As England’s unlocking coincides with a surge in Covid-19 cases, confidence in the government’s handling of the pandemic has collapsed to the lowest level seen this year.
Pollster Redfield and Wilton asked voters if they thought the government had been taking the right measures to combat Covid-19. In its latest survey, 50 per cent of respondents said the government is making the wrong decisions – the highest number recorded by the pollster since October last year and an increase of eight points in one week.
At the same time, polling company JL Partners recorded a collapse in confidence in key government ministers. Chancellor Rishi Sunak’s approval rating, for instance, has fallen from a net positive of 40 points in September 2020 to 21 points this month.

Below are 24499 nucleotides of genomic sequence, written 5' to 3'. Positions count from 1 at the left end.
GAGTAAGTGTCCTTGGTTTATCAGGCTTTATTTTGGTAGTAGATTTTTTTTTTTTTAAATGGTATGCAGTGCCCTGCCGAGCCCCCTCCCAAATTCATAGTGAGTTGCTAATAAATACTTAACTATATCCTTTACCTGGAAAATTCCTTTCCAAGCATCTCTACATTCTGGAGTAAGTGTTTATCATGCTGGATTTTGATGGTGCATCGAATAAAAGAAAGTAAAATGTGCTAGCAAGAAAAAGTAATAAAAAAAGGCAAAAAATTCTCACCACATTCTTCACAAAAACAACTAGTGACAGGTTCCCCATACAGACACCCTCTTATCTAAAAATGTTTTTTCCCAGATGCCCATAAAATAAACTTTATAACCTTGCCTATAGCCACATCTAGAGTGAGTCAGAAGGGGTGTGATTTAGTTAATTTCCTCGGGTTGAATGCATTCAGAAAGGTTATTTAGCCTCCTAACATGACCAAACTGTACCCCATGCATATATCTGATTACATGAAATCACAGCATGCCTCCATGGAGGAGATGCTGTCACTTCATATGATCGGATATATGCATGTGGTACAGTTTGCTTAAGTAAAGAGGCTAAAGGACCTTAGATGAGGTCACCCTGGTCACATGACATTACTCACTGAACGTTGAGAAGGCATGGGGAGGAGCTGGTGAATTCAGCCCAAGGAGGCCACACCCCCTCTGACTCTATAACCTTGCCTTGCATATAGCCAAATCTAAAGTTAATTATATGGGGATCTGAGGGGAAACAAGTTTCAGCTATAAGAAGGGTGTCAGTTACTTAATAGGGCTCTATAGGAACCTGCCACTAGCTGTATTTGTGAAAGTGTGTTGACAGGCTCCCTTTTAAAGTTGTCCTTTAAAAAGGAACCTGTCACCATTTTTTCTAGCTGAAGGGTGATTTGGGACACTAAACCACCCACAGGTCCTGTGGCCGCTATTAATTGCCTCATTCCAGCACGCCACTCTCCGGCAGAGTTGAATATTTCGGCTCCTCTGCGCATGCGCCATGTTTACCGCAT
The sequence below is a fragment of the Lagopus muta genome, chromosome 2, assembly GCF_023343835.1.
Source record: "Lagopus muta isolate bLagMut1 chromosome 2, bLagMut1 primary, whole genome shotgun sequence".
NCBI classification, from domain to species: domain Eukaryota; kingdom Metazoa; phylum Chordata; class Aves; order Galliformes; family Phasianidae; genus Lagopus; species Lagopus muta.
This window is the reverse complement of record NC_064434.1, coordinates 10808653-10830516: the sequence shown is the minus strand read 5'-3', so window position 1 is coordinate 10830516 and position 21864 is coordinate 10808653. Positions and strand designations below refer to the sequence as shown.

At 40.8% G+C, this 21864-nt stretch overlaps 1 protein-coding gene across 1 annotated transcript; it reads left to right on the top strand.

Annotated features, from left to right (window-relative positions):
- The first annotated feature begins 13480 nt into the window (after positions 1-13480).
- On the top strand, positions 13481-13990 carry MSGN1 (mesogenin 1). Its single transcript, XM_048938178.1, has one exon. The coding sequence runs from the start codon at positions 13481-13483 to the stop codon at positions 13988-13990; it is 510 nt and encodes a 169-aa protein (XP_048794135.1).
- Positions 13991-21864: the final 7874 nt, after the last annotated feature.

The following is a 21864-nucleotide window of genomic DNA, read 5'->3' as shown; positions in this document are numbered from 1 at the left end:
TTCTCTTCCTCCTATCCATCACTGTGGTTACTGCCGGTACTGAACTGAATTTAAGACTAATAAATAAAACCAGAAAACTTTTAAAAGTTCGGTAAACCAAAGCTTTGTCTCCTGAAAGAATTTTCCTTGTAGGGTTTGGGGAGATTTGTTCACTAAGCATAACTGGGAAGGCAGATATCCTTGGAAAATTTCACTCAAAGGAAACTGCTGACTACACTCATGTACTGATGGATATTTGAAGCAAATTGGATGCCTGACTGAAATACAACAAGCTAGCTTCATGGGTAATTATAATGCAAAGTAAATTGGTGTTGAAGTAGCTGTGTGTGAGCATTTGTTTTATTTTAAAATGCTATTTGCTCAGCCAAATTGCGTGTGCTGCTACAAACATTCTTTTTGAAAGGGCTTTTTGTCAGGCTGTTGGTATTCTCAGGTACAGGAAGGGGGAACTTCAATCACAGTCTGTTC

When asked which of the main party leaders is doing a better job, 36 per cent said Boris Johnson, while 28 per cent backed Keir Starmer. While Johnson’s therefore has a comfortable eight-point lead over Starmer, it represents a sharp fall from the 25-point lead he enjoyed in April this year.
The dip in the government’s approval ratings appears to be related to England’s unlocking and questions around whether the measures (or lack thereof) in place at present are the right ones. For example, amid the current “pingdemic”, 12 per cent of respondents to the JL Partners survey said they have deleted the NHS Test and Trace app, while 24 per cent admitted they are considering doing so.